Defending Elite Power

Phillips observes that the power elite continually worries about rebellion by the ‘unruly exploited masses’ against their structure of concentrated wealth. This is why the US military empire has long played the role of defender of global capitalism. As a result, the United States has more than 800 military bases (with some scholars suggesting 1,000) in 70 countries and territories. In comparison, the United Kingdom, France, and Russia have about 30 foreign bases. In addition, US military forces are now deployed in 70 percent of the world’s nations with US Special Operations Command (SOCOM) having troops in 147 countries, an increase of 80 percent since 2010. These forces conduct counterterrorism strikes regularly, including drone assassinations and kill/capture raids.

‘The US military empire stands on hundreds of years of colonial exploitation and continues to support repressive, exploitative governments that cooperate with global capital’s imperial agenda. Governments that accept external capital investment, whereby a small segment of a country’s elite benefits, do so knowing that capital inevitably requires a return on investment that entails using up resources and people for economic gain. The whole system continues wealth concentration for elites and expanded wretched inequality for the masses….

‘Understanding permanent war as an economic relief valve for surplus capital is a vital part of comprehending capitalism in the world today. War provides investment opportunity for the Giants and TCC elites and a guaranteed return on capital. War also serves a repressive function of keeping the suffering masses of humanity afraid and compliant.’

As Phillips elaborates: This is why defense of global capital is the prime reason that NATO countries now account for 85 percent of the world’s military spending; the United States spends more on the military than the rest of the world combined.

In essence, ‘the Global Power Elite uses NATO and the US military empire for its worldwide security. This is part of an expanding strategy of US military domination around the world, whereby the US/ NATO military empire, advised by the power elite’s Atlantic Council, operates in service to the Transnational Corporate Class for the protection of international capital everywhere in the world’.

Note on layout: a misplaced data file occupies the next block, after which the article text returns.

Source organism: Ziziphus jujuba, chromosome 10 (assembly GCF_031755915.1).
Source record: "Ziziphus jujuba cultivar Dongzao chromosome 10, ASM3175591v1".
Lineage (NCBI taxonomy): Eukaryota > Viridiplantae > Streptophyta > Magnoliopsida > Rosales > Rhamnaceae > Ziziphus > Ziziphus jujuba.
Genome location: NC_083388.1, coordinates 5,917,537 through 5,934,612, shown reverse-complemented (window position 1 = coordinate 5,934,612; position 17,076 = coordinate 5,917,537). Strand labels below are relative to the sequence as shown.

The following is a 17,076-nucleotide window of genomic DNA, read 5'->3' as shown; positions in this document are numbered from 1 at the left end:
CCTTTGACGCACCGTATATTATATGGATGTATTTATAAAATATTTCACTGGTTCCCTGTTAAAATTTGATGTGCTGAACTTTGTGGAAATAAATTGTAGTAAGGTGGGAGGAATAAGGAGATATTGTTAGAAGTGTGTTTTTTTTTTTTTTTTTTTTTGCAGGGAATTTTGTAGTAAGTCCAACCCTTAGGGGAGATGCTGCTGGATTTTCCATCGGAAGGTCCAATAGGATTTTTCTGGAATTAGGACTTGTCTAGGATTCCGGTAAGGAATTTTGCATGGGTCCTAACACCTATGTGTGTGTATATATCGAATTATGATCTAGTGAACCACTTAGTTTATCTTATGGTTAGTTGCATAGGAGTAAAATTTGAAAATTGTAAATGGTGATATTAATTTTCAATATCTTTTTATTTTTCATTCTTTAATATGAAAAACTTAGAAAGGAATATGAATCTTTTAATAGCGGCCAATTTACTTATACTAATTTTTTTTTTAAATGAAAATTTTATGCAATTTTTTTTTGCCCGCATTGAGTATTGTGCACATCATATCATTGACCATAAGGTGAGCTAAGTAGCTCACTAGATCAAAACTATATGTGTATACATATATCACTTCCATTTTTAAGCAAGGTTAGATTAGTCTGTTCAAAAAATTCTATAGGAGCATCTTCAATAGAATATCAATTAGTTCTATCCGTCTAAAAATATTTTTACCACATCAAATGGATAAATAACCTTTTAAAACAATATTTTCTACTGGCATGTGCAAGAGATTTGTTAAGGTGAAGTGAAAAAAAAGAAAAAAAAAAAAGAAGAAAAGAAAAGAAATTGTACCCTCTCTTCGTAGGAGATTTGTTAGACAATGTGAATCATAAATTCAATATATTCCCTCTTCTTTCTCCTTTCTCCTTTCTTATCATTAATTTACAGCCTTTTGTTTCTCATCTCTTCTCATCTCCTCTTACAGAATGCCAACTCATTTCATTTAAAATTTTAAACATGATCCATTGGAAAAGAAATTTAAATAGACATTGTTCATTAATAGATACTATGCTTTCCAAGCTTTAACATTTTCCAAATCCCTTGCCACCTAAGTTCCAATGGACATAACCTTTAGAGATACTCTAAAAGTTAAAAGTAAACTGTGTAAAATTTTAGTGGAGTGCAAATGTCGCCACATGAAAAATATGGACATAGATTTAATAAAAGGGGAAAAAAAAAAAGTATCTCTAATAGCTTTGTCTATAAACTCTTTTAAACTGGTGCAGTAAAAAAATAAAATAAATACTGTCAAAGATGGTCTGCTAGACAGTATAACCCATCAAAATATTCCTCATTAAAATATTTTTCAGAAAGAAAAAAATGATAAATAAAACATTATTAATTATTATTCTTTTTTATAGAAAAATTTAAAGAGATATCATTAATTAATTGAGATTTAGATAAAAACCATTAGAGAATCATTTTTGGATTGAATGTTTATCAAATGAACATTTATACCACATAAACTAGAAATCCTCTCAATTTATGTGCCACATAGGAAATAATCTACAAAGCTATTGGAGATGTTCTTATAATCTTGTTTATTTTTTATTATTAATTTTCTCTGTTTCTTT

This entails ‘further pauperization of the bottom half of the world’s population and an unrelenting downward spiral of wages for 80 percent of the world. The world is facing economic crisis, and the neoliberal solution is to spend less on human needs and more on security. It is a world of financial institutions run amok, where the answer to economic collapse is to print more money through quantitative easing, flooding the population with trillions of new inflation-producing dollars. It is a world of permanent war, whereby spending for destruction requires further spending to rebuild, a cycle that profits the Giants and global networks of economic power. It is a world of drone killings, extrajudicial assassinations, death, and destruction, at home and abroad.’

Where is this all heading?

So what are the implications of this state of affairs? Phillips responds unequivocally: ‘This concentration of protected wealth leads to a crisis of humanity, whereby poverty, war, starvation, mass alienation, media propaganda, and environmental devastation are reaching a species-level threat. We realize that humankind is in danger of possible extinction’.

He goes on to state that the Global Power Elite is probably the only entity ‘capable of correcting this condition without major civil unrest, war, and chaos’ and elaborates an important aim of his book: to raise awareness of the importance of systemic change and the redistribution of wealth among both the book’s general readers but also the elite, ‘in the hope that they can begin the process of saving humanity.’ The book’s postscript is a ‘A Letter to the Global Power Elite’, co-signed by Phillips and 90 others, beseeching the elite to act accordingly.